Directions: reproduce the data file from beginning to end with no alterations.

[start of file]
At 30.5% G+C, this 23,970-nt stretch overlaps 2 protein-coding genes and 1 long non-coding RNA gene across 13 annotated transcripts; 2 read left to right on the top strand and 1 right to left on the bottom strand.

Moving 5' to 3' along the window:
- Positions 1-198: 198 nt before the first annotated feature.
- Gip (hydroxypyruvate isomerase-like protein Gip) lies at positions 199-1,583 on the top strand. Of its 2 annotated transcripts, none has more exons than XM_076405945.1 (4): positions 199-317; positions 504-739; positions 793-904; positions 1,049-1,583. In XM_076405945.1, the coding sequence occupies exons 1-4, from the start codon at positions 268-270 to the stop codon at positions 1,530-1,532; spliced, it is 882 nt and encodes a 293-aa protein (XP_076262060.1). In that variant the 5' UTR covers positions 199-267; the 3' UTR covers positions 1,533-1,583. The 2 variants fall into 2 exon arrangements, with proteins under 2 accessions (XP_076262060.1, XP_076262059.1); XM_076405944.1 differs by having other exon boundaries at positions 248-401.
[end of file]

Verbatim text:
At 30.5% G+C, this 23,970-nt stretch overlaps 2 protein-coding genes and 1 long non-coding RNA gene across 13 annotated transcripts; 2 read left to right on the top strand and 1 right to left on the bottom strand.

Moving 5' to 3' along the window:
- Positions 1-198: 198 nt before the first annotated feature.
- Gip (hydroxypyruvate isomerase-like protein Gip) lies at positions 199-1,583 on the top strand. Of its 2 annotated transcripts, none has more exons than XM_076405945.1 (4): positions 199-317; positions 504-739; positions 793-904; positions 1,049-1,583. In XM_076405945.1, the coding sequence occupies exons 1-4, from the start codon at positions 268-270 to the stop codon at positions 1,530-1,532; spliced, it is 882 nt and encodes a 293-aa protein (XP_076262060.1). In that variant the 5' UTR covers positions 199-267; the 3' UTR covers positions 1,533-1,583. The 2 variants fall into 2 exon arrangements, with proteins under 2 accessions (XP_076262060.1, XP_076262059.1); XM_076405944.1 differs by having other exon boundaries at positions 248-401.